By Guy Page
Bills up for House committee review this week would encourage home visitation by school workers, allow candidates to spend campaign money on personal expenses, let a judge order police to take away firearms, study a “Truth and Reconciliation Commission” for Vermont, promote BIPOC home ownership, and reimburse farmers for crop damage caused by black bears.
At 12:30 p.m. Corrections and Institutions will discuss S.18, limiting ‘good time’ sentence reductions for the most serious crimes, such as murder, manslaughter, arson, sexual assault, child sex crimes, and other serious offenses. This bill amends a ‘good time’ bill passed last year, and addresses concerns by sponsor Sen. Richard Sears and others about universal sentence reduction.
At 1 p.m., General, Housing and Military Affairs will discuss J.R.H. 2, “sincerely apologizing and expressing sorrow and regret to all individual Vermonters and their families and descendants who were harmed as a result of state-sanctioned eugenics policies and practices.”
Beginning at 1 p.m., House Education will discuss H.106, the “community schools” bill that would help low-income students by removing “out of school” barriers to learning. Community schools work with social services and law enforcement to address the whole needs of the child, including family, substance abuse, hunger, trauma, etc. Home visitation is among the suggested strategies.
At 3:15 p.m., Government Operations will discuss H.10, allowing a candidate to “spend campaign funds on expenses necessary to allow a candidate to campaign, such as expenses for the care of a dependent family.” A short list of prohibited expenses is included. The sole sponsor is Rep. Sarah Copeland-Hanzas, chair of Government Operations.
This bill would appear to allow fundraising and expenditure of campaign money on some daily living expenses of the candidate, “such as” but not limited to childcare and eldercare. This bill could be especially attractive to lawmakers who face little competition yet are able to raise funds from interest groups.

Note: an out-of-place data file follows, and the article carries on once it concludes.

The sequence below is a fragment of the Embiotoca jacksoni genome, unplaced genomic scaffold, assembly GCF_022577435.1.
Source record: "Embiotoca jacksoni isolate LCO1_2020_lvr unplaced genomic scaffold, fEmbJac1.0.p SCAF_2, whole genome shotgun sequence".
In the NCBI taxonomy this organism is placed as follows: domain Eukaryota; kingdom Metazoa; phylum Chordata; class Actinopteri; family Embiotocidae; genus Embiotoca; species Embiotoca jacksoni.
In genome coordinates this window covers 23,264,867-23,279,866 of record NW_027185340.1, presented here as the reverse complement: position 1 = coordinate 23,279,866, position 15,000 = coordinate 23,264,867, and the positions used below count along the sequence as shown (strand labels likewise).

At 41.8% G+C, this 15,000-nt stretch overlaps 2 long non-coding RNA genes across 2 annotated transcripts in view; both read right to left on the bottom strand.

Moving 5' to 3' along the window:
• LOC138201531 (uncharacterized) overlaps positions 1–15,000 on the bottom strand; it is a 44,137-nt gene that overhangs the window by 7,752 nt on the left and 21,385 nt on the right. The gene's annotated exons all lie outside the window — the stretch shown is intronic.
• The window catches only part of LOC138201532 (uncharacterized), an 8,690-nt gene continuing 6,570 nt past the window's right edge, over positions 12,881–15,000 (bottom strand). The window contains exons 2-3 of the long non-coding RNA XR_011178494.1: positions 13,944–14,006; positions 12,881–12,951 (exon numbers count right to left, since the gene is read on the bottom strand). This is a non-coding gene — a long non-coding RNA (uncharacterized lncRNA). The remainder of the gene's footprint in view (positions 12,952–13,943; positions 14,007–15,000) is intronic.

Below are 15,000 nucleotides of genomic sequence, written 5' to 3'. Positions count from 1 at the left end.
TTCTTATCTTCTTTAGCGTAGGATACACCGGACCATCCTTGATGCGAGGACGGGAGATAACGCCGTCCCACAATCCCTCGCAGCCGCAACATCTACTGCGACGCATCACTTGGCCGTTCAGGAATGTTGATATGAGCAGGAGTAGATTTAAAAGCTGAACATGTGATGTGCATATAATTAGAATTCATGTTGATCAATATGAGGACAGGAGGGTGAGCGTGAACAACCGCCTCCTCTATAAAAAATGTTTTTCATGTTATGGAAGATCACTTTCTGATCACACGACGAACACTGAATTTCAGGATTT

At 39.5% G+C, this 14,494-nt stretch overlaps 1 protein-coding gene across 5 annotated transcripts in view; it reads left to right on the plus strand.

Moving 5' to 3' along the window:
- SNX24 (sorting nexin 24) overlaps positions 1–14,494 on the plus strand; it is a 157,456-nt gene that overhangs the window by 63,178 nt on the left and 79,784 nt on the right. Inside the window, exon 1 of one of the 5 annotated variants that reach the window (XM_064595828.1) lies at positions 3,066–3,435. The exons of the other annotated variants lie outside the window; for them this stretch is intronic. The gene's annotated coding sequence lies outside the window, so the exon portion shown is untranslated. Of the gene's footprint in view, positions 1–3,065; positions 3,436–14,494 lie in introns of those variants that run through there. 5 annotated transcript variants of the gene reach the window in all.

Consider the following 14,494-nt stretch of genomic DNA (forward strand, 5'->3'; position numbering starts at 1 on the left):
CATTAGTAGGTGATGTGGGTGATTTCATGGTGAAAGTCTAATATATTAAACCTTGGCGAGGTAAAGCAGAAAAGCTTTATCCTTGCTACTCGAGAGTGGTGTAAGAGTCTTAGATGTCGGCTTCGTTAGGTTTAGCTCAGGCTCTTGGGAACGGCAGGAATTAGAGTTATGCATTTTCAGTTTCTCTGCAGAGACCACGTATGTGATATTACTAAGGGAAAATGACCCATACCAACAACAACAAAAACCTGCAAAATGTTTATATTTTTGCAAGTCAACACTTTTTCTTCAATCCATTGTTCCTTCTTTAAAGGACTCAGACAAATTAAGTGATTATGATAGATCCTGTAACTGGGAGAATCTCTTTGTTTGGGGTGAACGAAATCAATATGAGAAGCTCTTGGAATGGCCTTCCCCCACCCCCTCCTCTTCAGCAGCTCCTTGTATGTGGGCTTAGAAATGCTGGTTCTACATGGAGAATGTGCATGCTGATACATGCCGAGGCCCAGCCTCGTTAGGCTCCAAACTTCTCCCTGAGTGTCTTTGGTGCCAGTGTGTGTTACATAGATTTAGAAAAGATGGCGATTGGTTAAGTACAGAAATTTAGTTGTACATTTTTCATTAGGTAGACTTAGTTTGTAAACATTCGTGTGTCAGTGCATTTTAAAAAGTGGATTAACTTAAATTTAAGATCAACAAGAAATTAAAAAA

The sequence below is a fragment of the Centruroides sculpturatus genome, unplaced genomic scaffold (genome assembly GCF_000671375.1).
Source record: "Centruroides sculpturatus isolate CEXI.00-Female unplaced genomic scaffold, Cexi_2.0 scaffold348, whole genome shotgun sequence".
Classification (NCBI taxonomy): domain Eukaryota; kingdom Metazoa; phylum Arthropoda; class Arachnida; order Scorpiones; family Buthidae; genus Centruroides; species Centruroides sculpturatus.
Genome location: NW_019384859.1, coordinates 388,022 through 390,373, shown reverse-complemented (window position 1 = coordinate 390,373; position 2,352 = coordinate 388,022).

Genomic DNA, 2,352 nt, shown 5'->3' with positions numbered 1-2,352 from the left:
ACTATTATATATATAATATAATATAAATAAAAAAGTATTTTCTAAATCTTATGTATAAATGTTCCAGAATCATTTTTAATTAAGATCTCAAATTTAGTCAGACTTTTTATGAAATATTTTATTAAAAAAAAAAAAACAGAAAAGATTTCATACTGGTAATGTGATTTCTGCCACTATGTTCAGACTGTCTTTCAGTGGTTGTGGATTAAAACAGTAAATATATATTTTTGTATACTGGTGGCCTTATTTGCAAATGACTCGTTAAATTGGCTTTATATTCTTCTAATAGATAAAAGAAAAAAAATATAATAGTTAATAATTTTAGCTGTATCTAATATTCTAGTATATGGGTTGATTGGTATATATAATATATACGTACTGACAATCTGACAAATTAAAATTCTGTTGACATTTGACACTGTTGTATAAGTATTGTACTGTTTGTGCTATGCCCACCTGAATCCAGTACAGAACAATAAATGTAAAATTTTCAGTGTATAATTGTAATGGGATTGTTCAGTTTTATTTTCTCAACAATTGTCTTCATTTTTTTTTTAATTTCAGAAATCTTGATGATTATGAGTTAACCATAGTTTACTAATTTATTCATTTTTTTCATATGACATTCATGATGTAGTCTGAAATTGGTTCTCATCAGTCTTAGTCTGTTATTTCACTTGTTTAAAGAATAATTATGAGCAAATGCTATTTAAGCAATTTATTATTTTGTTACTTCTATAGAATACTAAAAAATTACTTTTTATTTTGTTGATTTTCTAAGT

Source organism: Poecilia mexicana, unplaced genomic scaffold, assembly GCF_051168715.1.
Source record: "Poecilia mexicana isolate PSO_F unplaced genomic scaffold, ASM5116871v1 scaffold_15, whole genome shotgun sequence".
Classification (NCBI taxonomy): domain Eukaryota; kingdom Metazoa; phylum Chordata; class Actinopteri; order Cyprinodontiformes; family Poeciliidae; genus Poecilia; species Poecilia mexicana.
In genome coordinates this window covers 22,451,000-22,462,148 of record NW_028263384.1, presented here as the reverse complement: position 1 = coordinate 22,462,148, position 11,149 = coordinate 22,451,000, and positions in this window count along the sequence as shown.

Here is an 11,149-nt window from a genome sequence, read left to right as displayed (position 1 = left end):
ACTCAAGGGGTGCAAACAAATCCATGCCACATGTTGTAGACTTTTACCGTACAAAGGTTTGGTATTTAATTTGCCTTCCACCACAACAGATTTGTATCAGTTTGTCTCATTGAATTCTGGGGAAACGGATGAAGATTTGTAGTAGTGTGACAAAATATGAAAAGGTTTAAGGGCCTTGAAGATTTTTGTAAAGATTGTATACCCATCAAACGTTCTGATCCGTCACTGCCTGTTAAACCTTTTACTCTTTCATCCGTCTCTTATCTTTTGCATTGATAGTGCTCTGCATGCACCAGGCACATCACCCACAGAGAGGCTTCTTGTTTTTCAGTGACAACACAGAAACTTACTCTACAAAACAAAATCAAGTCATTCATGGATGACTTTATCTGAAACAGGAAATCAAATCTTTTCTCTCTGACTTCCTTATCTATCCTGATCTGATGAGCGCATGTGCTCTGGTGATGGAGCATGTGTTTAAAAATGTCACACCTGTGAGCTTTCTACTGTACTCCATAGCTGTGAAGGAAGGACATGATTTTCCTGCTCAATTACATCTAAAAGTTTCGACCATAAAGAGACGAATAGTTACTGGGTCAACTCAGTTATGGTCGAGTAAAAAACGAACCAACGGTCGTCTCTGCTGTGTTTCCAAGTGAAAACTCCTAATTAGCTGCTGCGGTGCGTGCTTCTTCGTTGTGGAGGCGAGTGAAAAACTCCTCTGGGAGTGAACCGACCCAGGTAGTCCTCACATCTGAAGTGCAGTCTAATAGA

Tuesday afternoon and all week, Human Services will review H.171, governance and funding of childcare.
Tuesday afternoon, Judiciary will resume review of H.133, allowing a judge to order police to take away the guns of a person subject to a relief from abuse court order.
At 10:30 a.m., Gov’t Operations will review H.227, the proposed City of Winooski charter change allowing non-citizen voting in local elections.
At 2:45 p.m., Agriculture and Natural Resources will discuss H.67, authorizing farmers “to seek compensation from the Department of Fish and Wildlife for damage by a black bear to crops, fruit trees, or crop-bearing plants.” Louis Porter, Commissioner, Department of Fish and Wildlife is scheduled to testify.
At 3:15 p.m., Gov’t Operations will review and possibly vote on H.196, adding staff to the Vermont Director of Racial Equity.
In the afternoon, General, Housing and Military Affairs will discuss H.96, establishing a Truth and Reconciliation Commission study task force. Sponsored by Representatives Christie of Hartford, Colston of Winooski, Stevens of Waterbury, Cina of Burlington, Copeland Hanzas of Bradford, LaClair of Barre Town, LaLonde of South Burlington, Lippert of Hinesburg, Long of Newfane, and Redmond of Essex, H96 creates a task force to develop “legislation to create one or more truth and reconciliation commissions to examine and begin the process of dismantling institutional, structural, and systemic discrimination in Vermont, both past and present.”
The Truth and Reconcilation movement began after the downfall of apartheid in South Africa, to peacefully address its wrongs. A modern-day movement in the U.S., with a focus on law enforcement, has set up similar commissions in San Francisco, Boston and Philadelphia.
Later that afternoon, the committee will discuss H.232, promoting BIPOC land and home ownership and economic opportunity (Rep. Katherine Sims D-Craftsbury), and H.273, promoting racial and social equity in land access and property ownership. H.232 would provide housing and land purchase funding for disadvantaged populations, including BIPOC, through the Vermont Housing and Conservation Board. H.273 would do likewise, but has a more “progressive” tone and would create a new Vermont Land Access and Opportunity board and fund.
Read more of Guy Page’s reports. Vermont Daily is sponsored by True North Media.